The regular recurrence of book bans throughout American history—and often of the same books, I’ll add—emphasizes the degree to which personal moral judgments continue to rub up against, and assert power over, curricular ones. While public schools are obligated to serving their students in loco parentis, they are not permitted to do so in a way that restricts students’ civil liberties (public libraries, unobligated to youthful charges, do not operate in loco parentis). In most cases, according to the American Library Association, attempts to “challenge” books (requesting removal of “material from the curriculum or library, thereby restricting the access of others”) are defeated by the communal efforts of teachers, students, parents, and librarians. Randolph County’s case presents a particularly messy tug between individual and community interest: both the school and district levels advocated for the book to remain in school libraries. The school board, however, voted 5-2 to remove all copies of the book, effectively banning it, and thus elevating personal repulsion to county-wide policy.

The irony abounds here, particularly considering the actual book in question. Ellison’s narrative follows, and is narrated by, a black man navigating various geographies and social and cultural strata in the already-potent context of early 20th-century America—all while seeing, and staking, himself as socially invisible. In the introduction to the text, Ellison lays out the conflicted spheres his protagonist inhabits: one of post-WWII American society that, even in “progressive” political communities, denies blacks the civil rights so espoused by the U.S.’s wartime diplomacy, and—crucially—one within himself, grasping for situations and communities in which he can find his voice and become visible. Add to this the novel’s formal experimentation, and we can see why board chair Tommy McDonald called Invisible Man a “hard read” and slammed a “no” down alongside it.

Invisible Man is, indeed, a hard read, and it will be, for anyone who engages with it, for different reasons. Perhaps it’s hard to put stock in a narrator who openly admits that he has “become acquainted with ambivalence,” who outright acknowledges his invisibility—and, by extension, the role we as readers play in maintaining it. Perhaps Ellison’s political references and language switches seem foreign to readers who have not experienced them firsthand. Perhaps a smattering of chapters deal with material that wouldn’t (read: shouldn’t) be brought up at the dinner table.

It is important to note, however, that high school, or any level of formal education for that matter, is not, and never will be, the dinner table.

Banned Book trading cards from the Chapel Hill Public Library.

The committee’s report on the attempted ban puts it bluntly: “The committee all agreed there were parts of the book that were not pleasant, but when reading the whole book those were not as prevalent. They also agreed that ‘life’ is not always pleasant.” No experience or artifact worth engaging—whether it be a work of art, a community, or life itself—is merely a sum of its parts. It’s unfortunate to see a novel pegged and gutted to a few excerpts one person, and then a handful of elected officials, deemed objectionable. It’s further unfortunate that a policy action presumed best for a community operates on the one flawed assumption that literature will never abide: when we all read and discuss the same text, we extract the same narrative, the same meaning, the same understanding of right and wrong. (In this case, emphasis on the “wrong.”)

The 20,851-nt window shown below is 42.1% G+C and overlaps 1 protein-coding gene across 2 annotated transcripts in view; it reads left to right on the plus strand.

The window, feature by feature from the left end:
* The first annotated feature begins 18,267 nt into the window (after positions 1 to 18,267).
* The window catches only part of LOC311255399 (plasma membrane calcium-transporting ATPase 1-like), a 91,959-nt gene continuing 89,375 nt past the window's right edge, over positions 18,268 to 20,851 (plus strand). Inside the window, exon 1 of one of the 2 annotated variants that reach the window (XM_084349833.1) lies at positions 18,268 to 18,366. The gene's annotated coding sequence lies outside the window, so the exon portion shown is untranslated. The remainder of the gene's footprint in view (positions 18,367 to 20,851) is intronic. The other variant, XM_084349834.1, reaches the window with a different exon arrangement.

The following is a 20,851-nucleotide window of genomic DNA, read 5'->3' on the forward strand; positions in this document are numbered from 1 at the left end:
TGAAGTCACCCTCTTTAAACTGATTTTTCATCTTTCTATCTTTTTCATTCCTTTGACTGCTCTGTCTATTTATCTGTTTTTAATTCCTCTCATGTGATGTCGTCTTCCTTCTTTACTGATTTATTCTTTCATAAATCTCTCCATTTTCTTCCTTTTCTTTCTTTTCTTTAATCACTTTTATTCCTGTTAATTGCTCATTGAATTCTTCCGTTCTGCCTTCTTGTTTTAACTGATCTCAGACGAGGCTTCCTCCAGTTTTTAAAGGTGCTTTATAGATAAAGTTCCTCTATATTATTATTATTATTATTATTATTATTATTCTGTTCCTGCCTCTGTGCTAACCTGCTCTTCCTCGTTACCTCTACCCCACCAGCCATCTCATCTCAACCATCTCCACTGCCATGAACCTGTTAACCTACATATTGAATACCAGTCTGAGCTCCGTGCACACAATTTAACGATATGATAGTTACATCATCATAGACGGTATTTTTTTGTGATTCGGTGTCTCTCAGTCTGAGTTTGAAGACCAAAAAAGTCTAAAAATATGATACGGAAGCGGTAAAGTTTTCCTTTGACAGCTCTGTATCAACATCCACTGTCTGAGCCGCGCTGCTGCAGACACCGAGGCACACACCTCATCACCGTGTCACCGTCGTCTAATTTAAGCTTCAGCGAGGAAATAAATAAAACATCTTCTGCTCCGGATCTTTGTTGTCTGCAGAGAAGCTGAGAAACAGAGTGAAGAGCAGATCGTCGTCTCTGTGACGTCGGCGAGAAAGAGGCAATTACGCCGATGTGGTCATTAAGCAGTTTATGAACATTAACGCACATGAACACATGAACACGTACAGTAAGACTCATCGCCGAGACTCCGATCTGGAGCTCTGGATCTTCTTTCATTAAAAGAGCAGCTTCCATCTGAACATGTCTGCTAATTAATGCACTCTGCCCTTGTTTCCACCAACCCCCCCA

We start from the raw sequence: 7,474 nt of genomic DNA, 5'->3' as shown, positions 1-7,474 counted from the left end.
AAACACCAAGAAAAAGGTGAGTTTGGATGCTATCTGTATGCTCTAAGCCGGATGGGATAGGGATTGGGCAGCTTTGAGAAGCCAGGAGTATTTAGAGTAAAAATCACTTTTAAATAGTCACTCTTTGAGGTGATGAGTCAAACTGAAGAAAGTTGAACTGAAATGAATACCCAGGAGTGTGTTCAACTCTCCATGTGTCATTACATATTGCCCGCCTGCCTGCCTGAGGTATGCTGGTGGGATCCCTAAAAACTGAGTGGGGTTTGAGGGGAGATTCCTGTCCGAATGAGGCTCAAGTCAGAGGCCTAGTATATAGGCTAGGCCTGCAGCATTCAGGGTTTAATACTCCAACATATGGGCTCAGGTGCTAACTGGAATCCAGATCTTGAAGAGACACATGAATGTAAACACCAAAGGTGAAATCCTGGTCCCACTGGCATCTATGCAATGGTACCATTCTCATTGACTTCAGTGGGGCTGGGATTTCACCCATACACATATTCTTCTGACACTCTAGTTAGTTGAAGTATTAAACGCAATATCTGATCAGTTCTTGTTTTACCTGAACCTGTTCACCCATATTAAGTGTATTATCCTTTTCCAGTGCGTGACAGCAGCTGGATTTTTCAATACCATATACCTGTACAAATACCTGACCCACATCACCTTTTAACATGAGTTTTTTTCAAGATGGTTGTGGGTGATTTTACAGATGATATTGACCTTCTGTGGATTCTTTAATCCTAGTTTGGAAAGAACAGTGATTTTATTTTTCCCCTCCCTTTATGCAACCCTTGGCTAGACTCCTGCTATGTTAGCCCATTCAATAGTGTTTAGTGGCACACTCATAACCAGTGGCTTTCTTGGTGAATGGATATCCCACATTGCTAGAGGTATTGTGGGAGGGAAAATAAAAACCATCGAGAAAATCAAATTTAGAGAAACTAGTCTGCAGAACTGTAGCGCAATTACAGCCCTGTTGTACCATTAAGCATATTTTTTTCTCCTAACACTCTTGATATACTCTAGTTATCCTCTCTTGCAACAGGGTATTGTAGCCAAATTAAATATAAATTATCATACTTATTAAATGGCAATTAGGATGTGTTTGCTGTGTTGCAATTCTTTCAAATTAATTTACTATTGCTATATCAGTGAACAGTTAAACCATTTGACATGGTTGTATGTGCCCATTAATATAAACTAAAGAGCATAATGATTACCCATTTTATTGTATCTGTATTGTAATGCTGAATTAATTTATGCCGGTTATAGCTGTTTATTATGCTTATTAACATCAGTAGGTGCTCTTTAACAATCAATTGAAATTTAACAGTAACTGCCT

“Respect[ing] all religions and point [sic] of views” is a practice that necessitates reading and talking about books like Invisible Man. As citizens and educators, we are responsible for promoting the study and discussion of complicated materials that reflect the very complicated world in which we live. This is a fundamentally inclusive approach toward life in a democratic society, the same society Ellison chose to write about because he found it “mysterious and uncertain…and still, despite its raw violence and capriciousness…promising.”

Events like Banned Books Week celebrate and encourage tackling “hard” literature, whether through collecting banned books trading cards in Chapel Hill or grassroots-organizing a massive giveaway of Invisible Man for Randolph County high-schoolers. How exciting it must feel to be a high-schooler in Randolph County today, clutching a free copy of this now-illicit tome. How wrong, however—and yes, I stake this as a moral claim—that these copies may never enter a classroom space, where students can compile their knowledge and experience, curricular and extracurricular, and make the text dance.

And, to sign off, I’ll leave you with a fitting passage from early in Ellison’s novel, in which the main character, the “Invisible Man”, describes a statue at his alma mater:

 “It’s so long ago and far away that here in my invisibility I wonder if it happened at all. Then in my mind’s eye I see the bronze statue of the college Founder, the cold Father symbol, his hands outstretched in the breathtaking gesture of lifting a veil that flutters in hard, metallic folds above the face of a kneeling slave; and I am standing puzzled, unable to decide whether the veil is really being lifted, or lowered more firmly in place; whether I am witnessing a revelation or a more efficient blinding.”